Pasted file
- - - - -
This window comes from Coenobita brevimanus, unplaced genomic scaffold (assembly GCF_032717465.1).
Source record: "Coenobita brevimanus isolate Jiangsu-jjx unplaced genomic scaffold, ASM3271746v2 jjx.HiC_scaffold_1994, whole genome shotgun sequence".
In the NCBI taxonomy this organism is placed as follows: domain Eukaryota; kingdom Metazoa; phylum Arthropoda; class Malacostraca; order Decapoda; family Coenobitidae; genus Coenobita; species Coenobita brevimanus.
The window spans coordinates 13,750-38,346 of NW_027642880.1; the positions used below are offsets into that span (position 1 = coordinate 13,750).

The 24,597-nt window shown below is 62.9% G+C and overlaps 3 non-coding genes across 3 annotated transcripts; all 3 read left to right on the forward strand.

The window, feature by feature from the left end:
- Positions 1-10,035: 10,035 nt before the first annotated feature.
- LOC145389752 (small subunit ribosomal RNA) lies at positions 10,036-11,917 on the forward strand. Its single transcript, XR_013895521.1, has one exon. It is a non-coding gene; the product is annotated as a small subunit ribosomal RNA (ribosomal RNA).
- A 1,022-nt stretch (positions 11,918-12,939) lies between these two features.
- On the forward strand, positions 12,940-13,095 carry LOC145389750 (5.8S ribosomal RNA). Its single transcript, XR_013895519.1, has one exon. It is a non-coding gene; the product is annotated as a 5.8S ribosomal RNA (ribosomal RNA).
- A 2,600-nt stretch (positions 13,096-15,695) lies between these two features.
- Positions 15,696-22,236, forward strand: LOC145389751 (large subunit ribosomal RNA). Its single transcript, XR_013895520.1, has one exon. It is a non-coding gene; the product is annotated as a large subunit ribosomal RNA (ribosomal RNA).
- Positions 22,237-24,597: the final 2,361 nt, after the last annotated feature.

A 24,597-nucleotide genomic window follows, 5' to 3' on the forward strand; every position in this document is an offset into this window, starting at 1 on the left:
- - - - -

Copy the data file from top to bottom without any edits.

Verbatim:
This window comes from Coenobita brevimanus, unplaced genomic scaffold (assembly GCF_032717465.1).
Source record: "Coenobita brevimanus isolate Jiangsu-jjx unplaced genomic scaffold, ASM3271746v2 jjx.HiC_scaffold_1994, whole genome shotgun sequence".
In the NCBI taxonomy this organism is placed as follows: domain Eukaryota; kingdom Metazoa; phylum Arthropoda; class Malacostraca; order Decapoda; family Coenobitidae; genus Coenobita; species Coenobita brevimanus.
The window spans coordinates 13,750-38,346 of NW_027642880.1; the positions used below are offsets into that span (position 1 = coordinate 13,750).

The 24,597-nt window shown below is 62.9% G+C and overlaps 3 non-coding genes across 3 annotated transcripts; all 3 read left to right on the forward strand.

The window, feature by feature from the left end:
- Positions 1-10,035: 10,035 nt before the first annotated feature.
- LOC145389752 (small subunit ribosomal RNA) lies at positions 10,036-11,917 on the forward strand. Its single transcript, XR_013895521.1, has one exon. It is a non-coding gene; the product is annotated as a small subunit ribosomal RNA (ribosomal RNA).
- A 1,022-nt stretch (positions 11,918-12,939) lies between these two features.
- On the forward strand, positions 12,940-13,095 carry LOC145389750 (5.8S ribosomal RNA). Its single transcript, XR_013895519.1, has one exon. It is a non-coding gene; the product is annotated as a 5.8S ribosomal RNA (ribosomal RNA).
- A 2,600-nt stretch (positions 13,096-15,695) lies between these two features.
- Positions 15,696-22,236, forward strand: LOC145389751 (large subunit ribosomal RNA). Its single transcript, XR_013895520.1, has one exon. It is a non-coding gene; the product is annotated as a large subunit ribosomal RNA (ribosomal RNA).
- Positions 22,237-24,597: the final 2,361 nt, after the last annotated feature.

A 24,597-nucleotide genomic window follows, 5' to 3' on the forward strand; every position in this document is an offset into this window, starting at 1 on the left: